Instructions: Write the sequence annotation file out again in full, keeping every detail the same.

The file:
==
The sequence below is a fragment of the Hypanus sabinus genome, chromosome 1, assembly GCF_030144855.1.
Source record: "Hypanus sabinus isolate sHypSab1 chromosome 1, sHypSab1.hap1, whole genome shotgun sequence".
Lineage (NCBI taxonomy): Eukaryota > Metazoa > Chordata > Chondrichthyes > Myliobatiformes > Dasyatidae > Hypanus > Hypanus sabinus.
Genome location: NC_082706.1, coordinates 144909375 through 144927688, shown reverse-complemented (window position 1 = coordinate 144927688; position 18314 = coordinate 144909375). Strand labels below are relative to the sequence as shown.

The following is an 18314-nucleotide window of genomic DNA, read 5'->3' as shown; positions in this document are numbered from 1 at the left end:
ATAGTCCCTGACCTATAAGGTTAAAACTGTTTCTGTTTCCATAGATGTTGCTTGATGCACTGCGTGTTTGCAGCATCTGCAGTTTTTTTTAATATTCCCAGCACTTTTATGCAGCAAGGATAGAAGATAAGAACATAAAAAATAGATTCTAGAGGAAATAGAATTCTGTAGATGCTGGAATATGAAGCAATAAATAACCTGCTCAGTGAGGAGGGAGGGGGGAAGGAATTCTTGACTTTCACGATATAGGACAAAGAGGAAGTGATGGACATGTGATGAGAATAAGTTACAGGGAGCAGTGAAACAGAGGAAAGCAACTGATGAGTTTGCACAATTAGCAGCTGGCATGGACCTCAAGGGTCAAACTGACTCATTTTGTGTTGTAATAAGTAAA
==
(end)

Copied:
The sequence below is a fragment of the Hypanus sabinus genome, chromosome 1, assembly GCF_030144855.1.
Source record: "Hypanus sabinus isolate sHypSab1 chromosome 1, sHypSab1.hap1, whole genome shotgun sequence".
Lineage (NCBI taxonomy): Eukaryota > Metazoa > Chordata > Chondrichthyes > Myliobatiformes > Dasyatidae > Hypanus > Hypanus sabinus.
Genome location: NC_082706.1, coordinates 144909375 through 144927688, shown reverse-complemented (window position 1 = coordinate 144927688; position 18314 = coordinate 144909375). Strand labels below are relative to the sequence as shown.

The following is an 18314-nucleotide window of genomic DNA, read 5'->3' as shown; positions in this document are numbered from 1 at the left end:
ATAGTCCCTGACCTATAAGGTTAAAACTGTTTCTGTTTCCATAGATGTTGCTTGATGCACTGCGTGTTTGCAGCATCTGCAGTTTTTTTTAATATTCCCAGCACTTTTATGCAGCAAGGATAGAAGATAAGAACATAAAAAATAGATTCTAGAGGAAATAGAATTCTGTAGATGCTGGAATATGAAGCAATAAATAACCTGCTCAGTGAGGAGGGAGGGGGGAAGGAATTCTTGACTTTCACGATATAGGACAAAGAGGAAGTGATGGACATGTGATGAGAATAAGTTACAGGGAGCAGTGAAACAGAGGAAAGCAACTGATGAGTTTGCACAATTAGCAGCTGGCATGGACCTCAAGGGTCAAACTGACTCATTTTGTGTTGTAATAAGTAAA